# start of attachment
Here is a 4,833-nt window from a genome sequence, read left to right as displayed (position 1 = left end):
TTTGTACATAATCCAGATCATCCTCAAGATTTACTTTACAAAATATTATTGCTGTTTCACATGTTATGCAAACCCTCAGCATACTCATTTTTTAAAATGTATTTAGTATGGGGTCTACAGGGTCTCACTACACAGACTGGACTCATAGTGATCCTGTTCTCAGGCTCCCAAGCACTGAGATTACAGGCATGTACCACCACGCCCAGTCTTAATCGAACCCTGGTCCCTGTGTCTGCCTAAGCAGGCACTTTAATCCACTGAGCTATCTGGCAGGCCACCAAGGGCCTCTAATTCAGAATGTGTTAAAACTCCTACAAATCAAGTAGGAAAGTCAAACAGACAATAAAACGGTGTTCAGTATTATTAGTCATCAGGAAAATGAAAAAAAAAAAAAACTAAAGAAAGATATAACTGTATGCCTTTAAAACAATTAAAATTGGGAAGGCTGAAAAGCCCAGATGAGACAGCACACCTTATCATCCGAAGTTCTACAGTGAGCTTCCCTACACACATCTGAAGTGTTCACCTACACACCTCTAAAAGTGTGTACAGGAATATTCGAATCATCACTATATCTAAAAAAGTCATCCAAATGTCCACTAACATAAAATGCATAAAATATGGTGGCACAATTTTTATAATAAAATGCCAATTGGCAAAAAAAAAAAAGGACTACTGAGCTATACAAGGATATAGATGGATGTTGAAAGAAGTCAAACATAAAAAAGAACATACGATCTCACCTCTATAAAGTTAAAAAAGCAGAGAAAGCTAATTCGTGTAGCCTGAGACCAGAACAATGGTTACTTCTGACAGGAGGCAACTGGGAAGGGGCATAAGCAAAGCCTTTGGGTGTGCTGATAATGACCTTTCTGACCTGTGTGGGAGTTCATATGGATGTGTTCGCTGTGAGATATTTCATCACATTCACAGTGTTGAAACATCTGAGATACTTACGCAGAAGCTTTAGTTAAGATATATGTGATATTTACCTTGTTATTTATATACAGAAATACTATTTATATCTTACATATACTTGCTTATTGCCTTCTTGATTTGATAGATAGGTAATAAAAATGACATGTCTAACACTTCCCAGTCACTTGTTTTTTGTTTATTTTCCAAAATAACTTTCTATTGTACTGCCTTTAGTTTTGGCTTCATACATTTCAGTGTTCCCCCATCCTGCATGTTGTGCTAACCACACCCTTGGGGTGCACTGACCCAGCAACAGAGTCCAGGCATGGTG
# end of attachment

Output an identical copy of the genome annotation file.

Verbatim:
Here is a 4,833-nt window from a genome sequence, read left to right as displayed (position 1 = left end):
TTTGTACATAATCCAGATCATCCTCAAGATTTACTTTACAAAATATTATTGCTGTTTCACATGTTATGCAAACCCTCAGCATACTCATTTTTTAAAATGTATTTAGTATGGGGTCTACAGGGTCTCACTACACAGACTGGACTCATAGTGATCCTGTTCTCAGGCTCCCAAGCACTGAGATTACAGGCATGTACCACCACGCCCAGTCTTAATCGAACCCTGGTCCCTGTGTCTGCCTAAGCAGGCACTTTAATCCACTGAGCTATCTGGCAGGCCACCAAGGGCCTCTAATTCAGAATGTGTTAAAACTCCTACAAATCAAGTAGGAAAGTCAAACAGACAATAAAACGGTGTTCAGTATTATTAGTCATCAGGAAAATGAAAAAAAAAAAAAACTAAAGAAAGATATAACTGTATGCCTTTAAAACAATTAAAATTGGGAAGGCTGAAAAGCCCAGATGAGACAGCACACCTTATCATCCGAAGTTCTACAGTGAGCTTCCCTACACACATCTGAAGTGTTCACCTACACACCTCTAAAAGTGTGTACAGGAATATTCGAATCATCACTATATCTAAAAAAGTCATCCAAATGTCCACTAACATAAAATGCATAAAATATGGTGGCACAATTTTTATAATAAAATGCCAATTGGCAAAAAAAAAAAAGGACTACTGAGCTATACAAGGATATAGATGGATGTTGAAAGAAGTCAAACATAAAAAAGAACATACGATCTCACCTCTATAAAGTTAAAAAAGCAGAGAAAGCTAATTCGTGTAGCCTGAGACCAGAACAATGGTTACTTCTGACAGGAGGCAACTGGGAAGGGGCATAAGCAAAGCCTTTGGGTGTGCTGATAATGACCTTTCTGACCTGTGTGGGAGTTCATATGGATGTGTTCGCTGTGAGATATTTCATCACATTCACAGTGTTGAAACATCTGAGATACTTACGCAGAAGCTTTAGTTAAGATATATGTGATATTTACCTTGTTATTTATATACAGAAATACTATTTATATCTTACATATACTTGCTTATTGCCTTCTTGATTTGATAGATAGGTAATAAAAATGACATGTCTAACACTTCCCAGTCACTTGTTTTTTGTTTATTTTCCAAAATAACTTTCTATTGTACTGCCTTTAGTTTTGGCTTCATACATTTCAGTGTTCCCCCATCCTGCATGTTGTGCTAACCACACCCTTGGGGTGCACTGACCCAGCAACAGAGTCCAGGCATGGTG